I want my Chicago Public Schools students to understand how racism manifests itself in systems of every day life. If we don't teach our students to see race, we're not teaching them 21st century literacy skills.
These days, report after report shares one truth: black and brown communities are being hit harder by Covid-19. Most of this, reports say, can be attributed to poor underlying health conditions in low-income communities of color. People from the Latinx community have 17% chance of developing type 2 diabetes, for example, than non-Hispanic whites who have an 8% chance, according to the Centers for Disease Control and Prevention.
Some of these cause may be attributed to individual or cultural circumstances. However, we cannot ignore the systems that perpetuate and exacerbate inequalities.
In New York, "the five ZIP codes with the highest rates of positive tests for the coronavirus have an average per capita income of $26,708, while residents in the five with the lowest rates had an average income of $118,166," according to analysis by the Intercept. "The death rate from Covid-19 for black and Latino New Yorkers," the article highlights, "is roughly twice that of white New Yorkers."
On April 7, in a White House news conference, Dr. Fauci, the country's leading immunologist, commented on the racial health disparity: "I couldn't help sitting there reflecting on how sometimes when you're in the middle of a crisis, like we are now with the coronavirus, it really does have, ultimately, shine a very bright light on some of the real weaknesses and foibles in our society."
In addition to the Intercept article linked above, here are a few sources students can engage with to gain insights into how race and racism contribute to health inequalities in our country:
From MSNBC: "How Systemic Inequality Leads to More People of Color Dying from Coronavirus"--a video interview with a doctor who discusses the reasons behind the disproportionate COVID-19 deaths happening among people of color in America.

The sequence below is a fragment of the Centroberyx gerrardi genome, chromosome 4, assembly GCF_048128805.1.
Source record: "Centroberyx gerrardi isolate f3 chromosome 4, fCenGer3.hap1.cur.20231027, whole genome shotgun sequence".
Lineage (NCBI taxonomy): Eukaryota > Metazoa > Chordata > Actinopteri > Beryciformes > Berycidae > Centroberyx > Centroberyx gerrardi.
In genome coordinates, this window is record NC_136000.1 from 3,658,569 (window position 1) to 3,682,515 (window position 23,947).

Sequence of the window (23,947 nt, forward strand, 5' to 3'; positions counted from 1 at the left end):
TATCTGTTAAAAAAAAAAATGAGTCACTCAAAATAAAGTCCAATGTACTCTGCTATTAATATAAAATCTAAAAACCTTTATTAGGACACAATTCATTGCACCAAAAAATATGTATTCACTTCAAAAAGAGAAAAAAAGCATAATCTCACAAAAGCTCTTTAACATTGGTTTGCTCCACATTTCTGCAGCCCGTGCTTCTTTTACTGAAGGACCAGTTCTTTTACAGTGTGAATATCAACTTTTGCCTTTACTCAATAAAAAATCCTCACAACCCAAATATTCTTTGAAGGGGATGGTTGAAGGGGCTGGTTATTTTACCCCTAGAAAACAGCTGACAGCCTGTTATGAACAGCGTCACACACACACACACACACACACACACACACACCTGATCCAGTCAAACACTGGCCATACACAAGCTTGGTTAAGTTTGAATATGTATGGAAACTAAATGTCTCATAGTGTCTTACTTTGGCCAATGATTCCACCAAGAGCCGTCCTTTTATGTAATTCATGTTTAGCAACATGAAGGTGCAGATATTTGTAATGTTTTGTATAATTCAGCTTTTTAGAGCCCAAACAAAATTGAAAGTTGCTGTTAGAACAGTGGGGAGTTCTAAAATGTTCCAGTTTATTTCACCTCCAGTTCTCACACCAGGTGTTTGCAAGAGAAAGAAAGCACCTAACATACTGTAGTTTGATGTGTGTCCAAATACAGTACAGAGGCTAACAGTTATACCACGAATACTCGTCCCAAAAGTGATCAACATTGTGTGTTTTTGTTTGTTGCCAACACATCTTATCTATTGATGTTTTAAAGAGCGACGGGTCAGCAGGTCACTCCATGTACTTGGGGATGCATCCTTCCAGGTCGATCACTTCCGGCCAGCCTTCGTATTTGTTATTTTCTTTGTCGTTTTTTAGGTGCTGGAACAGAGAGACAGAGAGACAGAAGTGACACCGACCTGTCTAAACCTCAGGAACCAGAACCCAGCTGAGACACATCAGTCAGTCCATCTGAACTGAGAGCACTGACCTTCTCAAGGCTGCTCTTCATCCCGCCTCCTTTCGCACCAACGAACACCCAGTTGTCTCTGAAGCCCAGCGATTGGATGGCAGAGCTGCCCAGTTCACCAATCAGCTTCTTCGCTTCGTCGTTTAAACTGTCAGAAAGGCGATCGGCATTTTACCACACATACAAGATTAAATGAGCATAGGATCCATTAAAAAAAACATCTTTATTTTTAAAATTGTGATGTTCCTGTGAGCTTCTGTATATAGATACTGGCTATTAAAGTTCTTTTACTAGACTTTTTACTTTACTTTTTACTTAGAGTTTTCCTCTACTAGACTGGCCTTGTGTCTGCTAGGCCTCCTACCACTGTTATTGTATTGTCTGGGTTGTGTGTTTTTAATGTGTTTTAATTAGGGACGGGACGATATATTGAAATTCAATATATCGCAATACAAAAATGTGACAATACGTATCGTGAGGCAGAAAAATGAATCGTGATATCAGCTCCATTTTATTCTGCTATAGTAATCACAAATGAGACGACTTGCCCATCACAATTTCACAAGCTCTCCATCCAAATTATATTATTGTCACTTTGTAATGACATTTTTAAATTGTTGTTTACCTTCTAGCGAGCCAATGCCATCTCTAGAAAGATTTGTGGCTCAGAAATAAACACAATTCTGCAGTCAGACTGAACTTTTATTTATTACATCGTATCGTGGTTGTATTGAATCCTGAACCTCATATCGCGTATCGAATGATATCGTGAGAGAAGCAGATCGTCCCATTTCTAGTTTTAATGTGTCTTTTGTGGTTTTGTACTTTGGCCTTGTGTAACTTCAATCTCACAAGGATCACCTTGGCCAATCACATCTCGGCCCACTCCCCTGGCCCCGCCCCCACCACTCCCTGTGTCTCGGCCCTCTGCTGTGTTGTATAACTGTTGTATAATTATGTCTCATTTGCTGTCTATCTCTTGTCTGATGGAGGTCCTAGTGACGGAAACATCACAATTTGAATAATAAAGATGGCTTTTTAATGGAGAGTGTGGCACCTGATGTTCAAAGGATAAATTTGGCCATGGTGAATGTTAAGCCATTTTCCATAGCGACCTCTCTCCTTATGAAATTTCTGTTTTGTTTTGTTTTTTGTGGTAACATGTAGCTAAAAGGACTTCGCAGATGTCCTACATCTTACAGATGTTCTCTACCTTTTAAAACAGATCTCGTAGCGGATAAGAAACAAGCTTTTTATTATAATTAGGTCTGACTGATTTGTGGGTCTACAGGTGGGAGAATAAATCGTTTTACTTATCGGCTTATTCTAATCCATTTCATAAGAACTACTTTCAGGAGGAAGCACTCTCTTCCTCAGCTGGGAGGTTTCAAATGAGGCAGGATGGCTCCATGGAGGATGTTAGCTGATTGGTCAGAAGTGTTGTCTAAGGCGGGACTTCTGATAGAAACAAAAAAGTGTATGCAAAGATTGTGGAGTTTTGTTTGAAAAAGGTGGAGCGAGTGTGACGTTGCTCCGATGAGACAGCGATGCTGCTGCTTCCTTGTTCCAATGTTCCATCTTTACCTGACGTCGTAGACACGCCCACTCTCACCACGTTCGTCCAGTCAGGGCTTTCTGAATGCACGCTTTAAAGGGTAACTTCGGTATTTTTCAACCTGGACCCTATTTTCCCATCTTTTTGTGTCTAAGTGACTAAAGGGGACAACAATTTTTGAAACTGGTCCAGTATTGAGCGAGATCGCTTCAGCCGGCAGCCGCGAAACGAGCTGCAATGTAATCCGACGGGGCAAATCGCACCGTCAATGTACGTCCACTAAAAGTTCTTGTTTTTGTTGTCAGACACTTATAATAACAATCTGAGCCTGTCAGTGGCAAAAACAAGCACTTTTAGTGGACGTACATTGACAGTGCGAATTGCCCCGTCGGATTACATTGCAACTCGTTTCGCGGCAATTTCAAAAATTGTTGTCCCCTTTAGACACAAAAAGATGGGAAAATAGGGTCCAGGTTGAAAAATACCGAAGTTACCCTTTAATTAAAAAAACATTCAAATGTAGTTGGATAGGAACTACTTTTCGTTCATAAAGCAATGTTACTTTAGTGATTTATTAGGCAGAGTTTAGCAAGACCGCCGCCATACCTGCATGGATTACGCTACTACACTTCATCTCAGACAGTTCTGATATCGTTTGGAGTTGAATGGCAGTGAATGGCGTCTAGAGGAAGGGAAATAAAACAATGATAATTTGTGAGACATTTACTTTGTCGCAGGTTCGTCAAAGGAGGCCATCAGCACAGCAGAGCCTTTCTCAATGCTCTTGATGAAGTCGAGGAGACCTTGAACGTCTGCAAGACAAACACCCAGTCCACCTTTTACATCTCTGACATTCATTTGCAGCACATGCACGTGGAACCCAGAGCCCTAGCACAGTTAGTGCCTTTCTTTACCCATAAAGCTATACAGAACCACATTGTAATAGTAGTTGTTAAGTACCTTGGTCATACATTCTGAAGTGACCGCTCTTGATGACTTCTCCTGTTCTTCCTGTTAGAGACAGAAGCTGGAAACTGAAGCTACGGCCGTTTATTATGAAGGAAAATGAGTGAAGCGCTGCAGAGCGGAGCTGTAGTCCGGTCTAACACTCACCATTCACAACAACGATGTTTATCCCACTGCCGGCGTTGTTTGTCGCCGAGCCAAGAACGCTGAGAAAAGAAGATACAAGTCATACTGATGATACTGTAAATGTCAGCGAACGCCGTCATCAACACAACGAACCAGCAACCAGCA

From the New York Times: "College Made Them Feel Equal. The Virus Exposed How Unequal Their Lives Are"--a profile of low-income college students struggling to balance school and family.
From ProPublica Illinois: “'Essential' Factory Workers Are Afraid to Go to Work and Can’t Afford to Stay Home"--an article about employees who face unsafe working conditions.
From the 1619 Project: "How the Bad Blood Started"--a podcast about how Black Americans were denied access to doctors and hospitals for decades and how they pushed to create the nation’s first federal health care programs.
From Latino USA: "The Clinic"--a podcast about CommunityHealth, the largest free health clinic in the country, serving only people without insurance, many of whom are undocumented. Latino USA followed up with the clinic's director in a recent episode.
From the Pew Research Center: "Hispanics more likely than Americans overall to see coronavirus as a major threat to health and finances"--and article full of data images explaining harmful effects on this community.
From the New York Times: "Why Coronavirus Conspiracy Theories Flourish. And Why It Matters"--an opinion piece to help students understand why people accept and distribute faulty information.
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